Since the end of 1989, Michal Macku has used his own creative technique which he has named “Gellage” (the ligature of collage and gelatin).
The technique consists of transfer the exposed and fixed photographic emulsion from its original base on paper. This transparent and plastic gelatin substance makes it possible to reshape and reform the original images, changing their relationships and endowing them with new meanings during the transfer. The finished work gives a compact image with a fine surface structure. Created on photographic quality paper, each Gellage is a highly durable print eminently suited for collecting and exhibiting.
The laborious technology, which often includes the use of more than one negative per image, makes it impossible to produce absolutely identical prints: Each Gellage is an original work of art. The artist does make at least 12 signed and numbered prints of each image.
Michal Macku talks about his work: “I use the nude human body (mostly my own) in my pictures. Through the photographic process [of Gellage], this concrete human body is compelled to meet with abstract surroundings and distortions. This connection is most exciting for me and helps me to find new levels of humanness in the resulting work.
Michal Macků combines in this work his gellages technique with large format historic photographic processes and state-of-the-art technology to create the 3D glass photographs-objects, so called glass gellages.
Karina Smigla-Bobinski, ‘Ada’, a large helium filled ball covered in charcoal nubs. The piece floats gently in space until interacted with by viewers, who can toss the ball against the walls, creating scratchy drawings on the surface of the gallery space. During the course of the exhibition, the walls evolve into a dense collection of scribbles.
Spatial Drawings: Marian Bijlenga’s Textile Structures
Marian Bijlenga’s work defies the usual categories. She makes graphic, transparent structures, but where another might do that with a pencil or brush, she ‘draws’ with thread, horsehair and fabric. It is a surprising combination of drawing and material, and one for which her name is known around the world. Enigmatic signs guide the way to meaning, networks condense back into themselves, rasters vibrate with impromptu encounters and hair-thin lines. The eye is continually spurred on to unravel structures in crisscrossing lines, to make connections amongst fragments that balance perfectly on the edge of chaos.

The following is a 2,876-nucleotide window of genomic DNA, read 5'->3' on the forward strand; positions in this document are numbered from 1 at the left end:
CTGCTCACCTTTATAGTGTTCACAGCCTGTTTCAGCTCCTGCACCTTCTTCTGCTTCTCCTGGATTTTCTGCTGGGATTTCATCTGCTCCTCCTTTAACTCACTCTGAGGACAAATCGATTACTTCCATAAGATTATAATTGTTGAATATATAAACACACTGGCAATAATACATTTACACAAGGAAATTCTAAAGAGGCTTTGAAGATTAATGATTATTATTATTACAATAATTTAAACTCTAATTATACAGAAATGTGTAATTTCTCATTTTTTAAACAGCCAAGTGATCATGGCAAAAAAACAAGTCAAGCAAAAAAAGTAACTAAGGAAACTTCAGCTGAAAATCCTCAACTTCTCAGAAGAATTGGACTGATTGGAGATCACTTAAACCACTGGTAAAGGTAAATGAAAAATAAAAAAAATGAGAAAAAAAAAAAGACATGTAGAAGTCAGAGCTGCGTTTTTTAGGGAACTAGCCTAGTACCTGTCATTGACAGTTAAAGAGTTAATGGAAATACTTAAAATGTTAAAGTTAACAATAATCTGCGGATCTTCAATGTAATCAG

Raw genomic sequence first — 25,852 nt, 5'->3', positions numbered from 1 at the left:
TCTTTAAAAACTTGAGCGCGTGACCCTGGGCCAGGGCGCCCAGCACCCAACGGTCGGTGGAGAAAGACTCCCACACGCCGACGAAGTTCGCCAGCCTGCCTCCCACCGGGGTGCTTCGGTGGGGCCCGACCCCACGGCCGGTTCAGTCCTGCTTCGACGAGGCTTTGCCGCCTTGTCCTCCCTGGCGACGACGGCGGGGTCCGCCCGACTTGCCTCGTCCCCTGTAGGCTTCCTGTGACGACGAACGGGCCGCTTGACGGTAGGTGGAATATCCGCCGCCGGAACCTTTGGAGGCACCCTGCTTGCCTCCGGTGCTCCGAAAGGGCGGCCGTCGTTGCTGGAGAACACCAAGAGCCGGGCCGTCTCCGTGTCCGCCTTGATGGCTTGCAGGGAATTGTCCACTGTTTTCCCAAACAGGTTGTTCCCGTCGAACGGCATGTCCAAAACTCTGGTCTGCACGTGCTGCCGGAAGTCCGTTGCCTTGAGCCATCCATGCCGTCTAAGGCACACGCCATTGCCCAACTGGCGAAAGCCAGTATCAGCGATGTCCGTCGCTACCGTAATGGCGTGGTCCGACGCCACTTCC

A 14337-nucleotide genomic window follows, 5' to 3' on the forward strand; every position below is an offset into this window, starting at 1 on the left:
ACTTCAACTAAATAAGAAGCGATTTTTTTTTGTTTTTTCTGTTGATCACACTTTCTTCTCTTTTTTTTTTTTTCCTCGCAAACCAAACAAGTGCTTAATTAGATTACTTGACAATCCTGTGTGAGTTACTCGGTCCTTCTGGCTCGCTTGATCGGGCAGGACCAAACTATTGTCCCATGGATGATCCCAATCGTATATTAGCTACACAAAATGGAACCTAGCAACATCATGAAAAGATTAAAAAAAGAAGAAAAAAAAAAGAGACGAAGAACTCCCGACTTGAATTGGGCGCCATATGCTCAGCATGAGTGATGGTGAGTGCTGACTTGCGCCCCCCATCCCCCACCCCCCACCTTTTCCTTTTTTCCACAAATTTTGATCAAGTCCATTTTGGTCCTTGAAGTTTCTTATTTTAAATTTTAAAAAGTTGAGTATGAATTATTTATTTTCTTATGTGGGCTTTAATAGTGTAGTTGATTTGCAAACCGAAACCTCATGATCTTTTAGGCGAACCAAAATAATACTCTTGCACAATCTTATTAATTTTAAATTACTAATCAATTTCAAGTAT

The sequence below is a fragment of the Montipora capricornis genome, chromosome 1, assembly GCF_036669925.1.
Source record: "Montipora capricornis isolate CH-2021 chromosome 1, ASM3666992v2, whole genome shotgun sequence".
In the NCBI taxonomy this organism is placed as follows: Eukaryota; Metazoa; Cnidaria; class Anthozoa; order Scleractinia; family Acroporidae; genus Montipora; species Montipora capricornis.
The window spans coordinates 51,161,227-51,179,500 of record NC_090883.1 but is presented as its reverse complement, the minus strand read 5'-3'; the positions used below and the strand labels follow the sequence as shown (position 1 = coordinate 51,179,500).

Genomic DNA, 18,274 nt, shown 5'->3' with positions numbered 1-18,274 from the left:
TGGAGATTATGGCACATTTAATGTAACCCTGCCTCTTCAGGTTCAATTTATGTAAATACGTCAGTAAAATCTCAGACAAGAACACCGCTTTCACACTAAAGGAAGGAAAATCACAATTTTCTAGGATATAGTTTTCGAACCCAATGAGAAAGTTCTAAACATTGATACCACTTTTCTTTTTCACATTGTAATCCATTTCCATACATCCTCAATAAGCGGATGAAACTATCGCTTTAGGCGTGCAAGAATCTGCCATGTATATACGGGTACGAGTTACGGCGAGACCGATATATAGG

Textiles were the first art form with which Marian Bijlenga came in contact. In Loenersloot, where she grew up, she knew Herman and Desirée Scholten, both textiles artists. When she studied art at the Rietveld Academy in Amsterdam, textiles were the field she chose. But seeking a more direct approach, she had no interest in the loom. She experimented instead with techniques for knitting and making felts, and began arranging threads dipped in glue. In these works, the motion of the hand is immediately transposed in a rhythmic pattern, a working method closely related to writing. For inspiration, Bijlenga made countless series’ of drawings of handwriting. In the act of writing, she watched how the line crystallized into letters, into words, and again into lines of writing, but she also kept her eye on the white spaces that remained. ‘I make spatial drawings. The wall is for me what a sheet of paper is to someone else,’ she explains. Suspending the flexible textile work a small distance away from the wall, she then adds another dimension. Her patterns become paraphrased in quivering lines of shadow.
Later, Marian Bijlenga began reinforcing her textile structures with horsehair, a material that offered her new visual challenges. These long, thin filaments work for her as crosshatching does for a draughtsmen, creating shadows and a sense of three dimensions. Turbulent lines alter themselves in swirls of eddying water. Stones magically rise up, evoked from angular forms. Wispy lines suggest a face you recognize. The patterns became increasingly complex.
Marian Bijlenga then sought the trail back home, and her work became limited to pure pattern, or to something perhaps even more minimalistic – empty spaces within frames. ‘The dot represents silence and the interruption of a fluid argument,’ wrote Kandinsky in his famous Bauhaus text, ‘Punkt und Linie zur Fläche’, published in 1926. The work of Marian Bijlenga originates in a flowing dialogue between word and act, a continual process of becoming that can be compared to processes of growth in nature. ‘The purpose of theoretical research is to find the life,’ claimed Kandinsky. He would agree that Marian Bijlenga has succeeded in doing that, not through theory, but seemingly with no effort at all.